I miss you. Your departure carved a hole in me; through it, you flow into me when the tide of grief is high, receding with the ebb, though never completely. The remembered rush of your blood pulses in me, a latent presence, unceasing.

I wonder sometimes if death is the vast dark country I've always imagined it to be. If it is, I know that where you stand waiting for me a light shines -- having its bright source not on any star or lamp, but on your very soul. Showing me the way back to you. Your beacon is a fixed point in the darkness, constant, enduring. As you are the fixed point in my heart.

In the short time we had together, there was so much we managed to do. In the long years before, there was so much we missed experiencing.

We never went skinny dipping. We never watched a baseball game. We never slept in a comfortable bed together.

But you held me in the night when my nightmares came; we held each other. You kissed me and whispered tender words in my ear, you fought by my side and watched my back, and you offered me freely that which you never allowed anyone else to glimpse: yourself. All of you, the truths and the lies and all the glorious nuances in between. Not even They could rob you of your complexity. You were beautiful until the end.

It's not surprising then that you are the only one that can keep the memory of love alive in me. The piece of me that is you is the only thing that still gives me the strength to keep fighting.

Through the haze of heat and half sleep I sense movement near me, and I open my eyes. Two of our band rise to their feet and, falling into each other's arms, start to sway together. It takes me a minute to understand what they're doing.


The sight is incongruous, disorienting. We're in a stinking hole in the ground, with no lights and no music and hardly enough air, the enemy on our heels -- it's pathetic.

It's heartbreaking.

I close my eyes again, unable to stop the sting behind my lids from translating into moisture. Slick and hot as it rolls down my face.

I let it.

We never danced, Alex.

Someone shakes me, pulling me back from that indistinct land of unrealized dreams. "Time to go."

"Yeah," I rasp, dragging myself up, stretching painfully. I walk to the supplies' pile and heft my share of the load, climbing out of shelter with the others, sighing in relief as the clean night air fills my lungs and strokes my skin. And for a second only, I allow myself to believe it's the touch of your hand on my face, the breath of your life sustaining my own.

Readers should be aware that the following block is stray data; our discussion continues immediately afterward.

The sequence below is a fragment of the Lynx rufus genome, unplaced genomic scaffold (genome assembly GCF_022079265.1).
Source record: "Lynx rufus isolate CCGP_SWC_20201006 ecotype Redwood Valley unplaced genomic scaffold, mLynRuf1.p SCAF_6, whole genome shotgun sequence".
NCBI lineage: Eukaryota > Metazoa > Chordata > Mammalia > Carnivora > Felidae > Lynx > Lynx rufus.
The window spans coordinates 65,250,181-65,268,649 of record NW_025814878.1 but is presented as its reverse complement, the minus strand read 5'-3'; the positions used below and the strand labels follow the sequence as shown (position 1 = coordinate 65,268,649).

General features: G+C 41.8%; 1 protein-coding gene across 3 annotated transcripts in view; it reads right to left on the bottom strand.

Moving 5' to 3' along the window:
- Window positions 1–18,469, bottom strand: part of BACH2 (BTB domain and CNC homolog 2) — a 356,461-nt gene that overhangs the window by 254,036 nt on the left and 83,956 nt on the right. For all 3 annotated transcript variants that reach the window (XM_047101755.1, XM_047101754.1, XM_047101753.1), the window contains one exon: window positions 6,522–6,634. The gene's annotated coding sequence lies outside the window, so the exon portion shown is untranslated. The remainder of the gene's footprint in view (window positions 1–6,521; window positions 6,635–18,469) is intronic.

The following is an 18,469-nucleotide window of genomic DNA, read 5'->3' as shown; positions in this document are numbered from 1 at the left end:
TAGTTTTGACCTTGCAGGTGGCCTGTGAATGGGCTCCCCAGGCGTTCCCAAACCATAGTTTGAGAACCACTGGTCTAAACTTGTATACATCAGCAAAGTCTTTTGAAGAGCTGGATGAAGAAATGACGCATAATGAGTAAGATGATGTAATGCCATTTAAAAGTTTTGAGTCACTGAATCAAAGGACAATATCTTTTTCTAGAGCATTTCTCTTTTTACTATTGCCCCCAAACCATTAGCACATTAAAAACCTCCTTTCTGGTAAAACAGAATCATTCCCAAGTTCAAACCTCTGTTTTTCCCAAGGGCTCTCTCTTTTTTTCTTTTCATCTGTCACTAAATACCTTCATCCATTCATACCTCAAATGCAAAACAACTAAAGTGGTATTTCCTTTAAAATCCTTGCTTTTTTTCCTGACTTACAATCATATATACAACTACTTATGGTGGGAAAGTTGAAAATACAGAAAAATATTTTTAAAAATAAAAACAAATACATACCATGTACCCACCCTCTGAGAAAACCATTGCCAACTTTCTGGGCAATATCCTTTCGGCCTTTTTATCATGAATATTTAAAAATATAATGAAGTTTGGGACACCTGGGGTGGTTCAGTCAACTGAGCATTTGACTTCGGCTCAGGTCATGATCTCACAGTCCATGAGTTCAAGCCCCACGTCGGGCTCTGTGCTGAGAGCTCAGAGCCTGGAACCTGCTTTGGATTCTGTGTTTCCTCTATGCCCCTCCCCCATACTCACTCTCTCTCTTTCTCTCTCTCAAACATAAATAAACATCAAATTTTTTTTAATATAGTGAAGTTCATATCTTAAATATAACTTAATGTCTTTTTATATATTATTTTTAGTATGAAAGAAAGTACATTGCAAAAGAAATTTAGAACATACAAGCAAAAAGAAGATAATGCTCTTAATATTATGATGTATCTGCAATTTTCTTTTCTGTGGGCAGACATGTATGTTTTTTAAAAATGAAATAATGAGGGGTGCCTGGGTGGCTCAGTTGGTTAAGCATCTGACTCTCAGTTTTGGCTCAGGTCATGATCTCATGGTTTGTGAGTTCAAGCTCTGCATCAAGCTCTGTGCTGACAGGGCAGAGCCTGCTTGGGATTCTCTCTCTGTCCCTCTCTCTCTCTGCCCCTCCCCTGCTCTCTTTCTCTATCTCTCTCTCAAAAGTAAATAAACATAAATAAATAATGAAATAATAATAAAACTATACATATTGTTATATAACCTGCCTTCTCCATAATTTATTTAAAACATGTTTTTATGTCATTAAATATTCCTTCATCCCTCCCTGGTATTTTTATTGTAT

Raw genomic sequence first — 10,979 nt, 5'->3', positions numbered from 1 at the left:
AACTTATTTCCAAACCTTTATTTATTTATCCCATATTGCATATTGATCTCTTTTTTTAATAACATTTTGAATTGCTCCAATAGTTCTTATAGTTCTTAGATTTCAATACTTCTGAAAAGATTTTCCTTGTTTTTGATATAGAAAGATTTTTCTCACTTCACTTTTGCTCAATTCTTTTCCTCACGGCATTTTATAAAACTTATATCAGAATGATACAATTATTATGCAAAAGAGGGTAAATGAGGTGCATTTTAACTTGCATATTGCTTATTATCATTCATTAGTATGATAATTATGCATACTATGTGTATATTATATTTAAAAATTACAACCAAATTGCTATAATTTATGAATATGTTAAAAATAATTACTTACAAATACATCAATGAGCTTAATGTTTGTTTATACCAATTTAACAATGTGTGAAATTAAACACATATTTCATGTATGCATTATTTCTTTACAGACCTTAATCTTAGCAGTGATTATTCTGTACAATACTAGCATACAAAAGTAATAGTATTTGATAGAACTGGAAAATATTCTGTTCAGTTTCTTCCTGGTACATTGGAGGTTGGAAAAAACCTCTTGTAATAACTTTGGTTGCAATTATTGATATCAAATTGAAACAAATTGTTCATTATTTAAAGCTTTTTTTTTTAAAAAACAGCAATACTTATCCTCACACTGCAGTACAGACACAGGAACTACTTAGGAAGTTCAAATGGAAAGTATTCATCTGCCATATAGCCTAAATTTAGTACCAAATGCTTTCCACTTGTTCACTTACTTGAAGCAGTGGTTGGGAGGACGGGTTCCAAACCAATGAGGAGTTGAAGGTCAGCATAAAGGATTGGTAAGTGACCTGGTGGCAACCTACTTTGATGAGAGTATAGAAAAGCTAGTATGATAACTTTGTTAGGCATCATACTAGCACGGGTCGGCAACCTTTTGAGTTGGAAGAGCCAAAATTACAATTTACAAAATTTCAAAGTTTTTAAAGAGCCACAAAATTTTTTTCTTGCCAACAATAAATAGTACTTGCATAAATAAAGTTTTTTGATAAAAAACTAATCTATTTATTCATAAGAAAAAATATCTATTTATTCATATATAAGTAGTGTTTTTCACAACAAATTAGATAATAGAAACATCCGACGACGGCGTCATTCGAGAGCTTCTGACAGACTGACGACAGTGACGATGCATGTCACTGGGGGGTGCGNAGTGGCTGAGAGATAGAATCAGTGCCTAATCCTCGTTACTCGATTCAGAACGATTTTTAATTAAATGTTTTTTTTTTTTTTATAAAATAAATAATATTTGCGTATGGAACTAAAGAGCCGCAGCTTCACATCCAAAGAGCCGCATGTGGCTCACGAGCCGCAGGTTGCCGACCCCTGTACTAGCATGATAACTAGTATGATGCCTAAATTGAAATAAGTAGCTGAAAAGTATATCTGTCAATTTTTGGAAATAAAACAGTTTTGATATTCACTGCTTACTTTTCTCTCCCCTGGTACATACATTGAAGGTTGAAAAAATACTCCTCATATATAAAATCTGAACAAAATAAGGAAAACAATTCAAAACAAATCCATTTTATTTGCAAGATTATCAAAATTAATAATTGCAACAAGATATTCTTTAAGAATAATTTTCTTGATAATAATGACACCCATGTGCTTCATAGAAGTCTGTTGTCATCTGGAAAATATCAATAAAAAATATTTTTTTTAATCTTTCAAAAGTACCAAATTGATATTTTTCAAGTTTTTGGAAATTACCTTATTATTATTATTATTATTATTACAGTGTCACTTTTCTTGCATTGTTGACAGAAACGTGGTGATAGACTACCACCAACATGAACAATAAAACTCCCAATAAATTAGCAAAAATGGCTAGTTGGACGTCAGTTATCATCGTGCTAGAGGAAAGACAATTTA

I look up at the starry sky; framed by the canyon walls, it reminds me of a river. All of us here standing on the wrong side, waiting for our turn to cross.

But no.

My soul is already halfway across the Styx; in the darkest hours of day, I can hear Charon rowing, the coins of the dead whispering to the murky waters as they jingle in his pockets.

Soon, I feel, I will make landfall. Soon you will welcome me back into your arms, and in our combined melodies there will be such harmony that the shores of every world will resound with it.


For now, I fall into pace with the others, aware that in this part of the voyage there is still a little distance left ahead to be travelled.

by Gary Snyder

I went into the Maverick Bar
In Farmington, New Mexico.
And drank double shots of bourbon
backed with beer.
My long hair was tucked up under a cap I'd left the earring in the car.

Two cowboys did horseplay
by the pool tables,
A waitress asked us
where are you from?
a country-and-western band began to play "We don't smoke Marijuana in Muskokie" And with the next song,
a couple began to dance.

They held each other like in High School dances in the fifties;
I recalled when I worked in the woods
and the bars of Madras, Oregon.
That short-haired joy and roughness-
America-your stupidity.
I could almost love you again.

We left - onto the freeway shoulders-
under the tough old stars-
In the shadow of bluffs
I came back to myself,
to the real work, to
"What is to be done."